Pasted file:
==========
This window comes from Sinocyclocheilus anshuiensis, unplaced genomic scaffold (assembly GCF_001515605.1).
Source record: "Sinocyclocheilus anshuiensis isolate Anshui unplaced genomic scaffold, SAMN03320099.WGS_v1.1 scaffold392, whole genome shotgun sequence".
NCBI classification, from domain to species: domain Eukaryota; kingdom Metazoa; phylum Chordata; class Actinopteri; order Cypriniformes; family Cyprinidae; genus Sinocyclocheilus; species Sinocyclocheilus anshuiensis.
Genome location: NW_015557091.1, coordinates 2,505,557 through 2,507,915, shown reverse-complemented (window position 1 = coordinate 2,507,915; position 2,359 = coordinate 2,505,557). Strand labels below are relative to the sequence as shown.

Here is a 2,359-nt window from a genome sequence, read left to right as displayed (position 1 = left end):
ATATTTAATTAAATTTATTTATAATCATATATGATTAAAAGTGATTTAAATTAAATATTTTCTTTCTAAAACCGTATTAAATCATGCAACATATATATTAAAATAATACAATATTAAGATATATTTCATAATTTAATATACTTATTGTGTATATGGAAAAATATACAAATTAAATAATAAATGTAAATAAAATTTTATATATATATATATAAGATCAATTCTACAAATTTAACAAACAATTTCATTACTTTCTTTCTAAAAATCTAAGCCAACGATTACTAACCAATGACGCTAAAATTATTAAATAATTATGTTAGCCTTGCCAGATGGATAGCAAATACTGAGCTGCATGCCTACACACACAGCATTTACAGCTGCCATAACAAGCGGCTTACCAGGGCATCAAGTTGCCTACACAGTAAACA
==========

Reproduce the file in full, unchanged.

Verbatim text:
This window comes from Sinocyclocheilus anshuiensis, unplaced genomic scaffold (assembly GCF_001515605.1).
Source record: "Sinocyclocheilus anshuiensis isolate Anshui unplaced genomic scaffold, SAMN03320099.WGS_v1.1 scaffold392, whole genome shotgun sequence".
NCBI classification, from domain to species: domain Eukaryota; kingdom Metazoa; phylum Chordata; class Actinopteri; order Cypriniformes; family Cyprinidae; genus Sinocyclocheilus; species Sinocyclocheilus anshuiensis.
Genome location: NW_015557091.1, coordinates 2,505,557 through 2,507,915, shown reverse-complemented (window position 1 = coordinate 2,507,915; position 2,359 = coordinate 2,505,557). Strand labels below are relative to the sequence as shown.

Here is a 2,359-nt window from a genome sequence, read left to right as displayed (position 1 = left end):
ATATTTAATTAAATTTATTTATAATCATATATGATTAAAAGTGATTTAAATTAAATATTTTCTTTCTAAAACCGTATTAAATCATGCAACATATATATTAAAATAATACAATATTAAGATATATTTCATAATTTAATATACTTATTGTGTATATGGAAAAATATACAAATTAAATAATAAATGTAAATAAAATTTTATATATATATATATAAGATCAATTCTACAAATTTAACAAACAATTTCATTACTTTCTTTCTAAAAATCTAAGCCAACGATTACTAACCAATGACGCTAAAATTATTAAATAATTATGTTAGCCTTGCCAGATGGATAGCAAATACTGAGCTGCATGCCTACACACACAGCATTTACAGCTGCCATAACAAGCGGCTTACCAGGGCATCAAGTTGCCTACACAGTAAACA